Monday, June 21, 2010

What we don't say

The other day I found myself in the difficult situation of needing to explain to the small guy the difference between swearing and other kinds of dubious language.

"What about 'you dick'?" said the small guy. "Is that swearing?"
"Um, no, not really."
"Fool? Cretin? Idiot?"
"No. They're not very nice, but not swearing."
"Yes, that's a swear word."
"Really? I saw it written on the back of a jeep."
"Well," [mentally cursing Saatchi & Saatchi Wellington], "maybe people used to think it was a swear word more than they do now. But anyway, you can't say it."
"What about buttocks? That's a rude word."
"No, buttocks is OK. It's medical."
"How about bloody hell? Ron Weasley says it in Harry Potter. Bloody hell, Harry. Bloody hell. Bloody he-e-e-e-ll."
"What? I'm just saying what Ron Weasley says."

This is the sort of conversation that you can never in a million years imagine yourself having, before you have children. Then you have this sort of conversation every single day.

In the end we settled on a satisfactory three-part classification of language into 1. swearing; 2. normal; and 3. NSFS, or Not Safe For School, which includes what used to be known as vulgar language, or language not used in polite company, both of which definitions were useless when I tried them on the small guy. "What's polite company?" he asked, as well he might. Finally, Words We Don't Use At School hit the spot. "Oh yes, I know: once J called D & I 'dickies' and Mrs F said 'That's not school language.'"

The British media regulator Ofcom recently published some quite hilarious research concerning the TV viewing public's increasing tolerance of bad language: apparently "loony", "nutter", "poof", "lezza" [?!], and "Jesus Christ" are unexceptionable and socially acceptable at any time of day, while Anglo-Saxon epithets of all perusasions are fine after the watershed. I found it all a bit sad, really: what's the point of swearing if it's socially acceptable, I ask myself? It's almost enough to make you knock it off.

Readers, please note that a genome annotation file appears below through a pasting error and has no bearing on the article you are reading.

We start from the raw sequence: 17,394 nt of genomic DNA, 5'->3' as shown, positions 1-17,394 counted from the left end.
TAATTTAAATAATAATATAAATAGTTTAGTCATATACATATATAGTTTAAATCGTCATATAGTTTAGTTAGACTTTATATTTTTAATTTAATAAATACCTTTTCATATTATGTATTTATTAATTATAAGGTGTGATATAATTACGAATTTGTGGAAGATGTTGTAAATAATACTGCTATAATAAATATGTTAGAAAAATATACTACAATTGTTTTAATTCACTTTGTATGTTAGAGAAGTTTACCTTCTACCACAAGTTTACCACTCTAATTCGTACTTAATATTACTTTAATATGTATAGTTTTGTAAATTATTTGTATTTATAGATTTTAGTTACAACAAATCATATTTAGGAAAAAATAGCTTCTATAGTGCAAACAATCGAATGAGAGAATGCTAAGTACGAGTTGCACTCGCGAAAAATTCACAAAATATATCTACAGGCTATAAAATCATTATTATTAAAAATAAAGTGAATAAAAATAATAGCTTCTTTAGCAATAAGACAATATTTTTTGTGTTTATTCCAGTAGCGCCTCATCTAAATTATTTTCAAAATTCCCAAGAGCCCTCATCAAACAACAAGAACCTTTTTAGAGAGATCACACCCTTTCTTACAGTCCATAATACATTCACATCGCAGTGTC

Clearly we are all going to hell in a handbasket, when you compare Ofcom's list of currently acceptable foul language on TV with this list reproduced by Gordon Mirams in Speaking Candidly, his social history of the movies in New Zealand, published in 1945.

The following collection of unacceptable words was known as the 'Hollywood List'.


Alley cat (applied to a woman)
Broad (applied to a woman)
God, Lord, Jesus, Christ (unless used reverently)
Fairy (in a vulgar sense)
'Fire' - cries of
Goose (in a vulgar sense)
Hot (applied to a woman)
'In your hat'
Nuts (except when meaning 'crazy')
Razzberry (the sound)
Tomcat (applied to a man)
Buzzard (too similar in sound to bastard)


Bum (England)
Punk (England)
Stick 'em up (US and Canada)
Shag (British Empire)

Of these, I think 'in your hat' could definitely make a comeback. Might even be safe for school.


Martin Edmond said...

wonderful moment in the Sopranos, after Uncle Junior goes AWOL and is brought back home by cops; who, expecting thanks or even praise, get told: shit in your hat.

Cheryl Bernstein said...

"All hat and no cattle" is also a phrase that could do with another ride.

Anonymous said...

I thought that was "all mouth and no trousers" my mother used that a lot, whilst going vaguely pinkish...

Cheryl Bernstein said...

I know this one as "all mouth and trousers", meaning a loud-mouthed idiot; but I have heard the 'no trousers' version, as well as a dubious variant: "all fur coat and no knickers".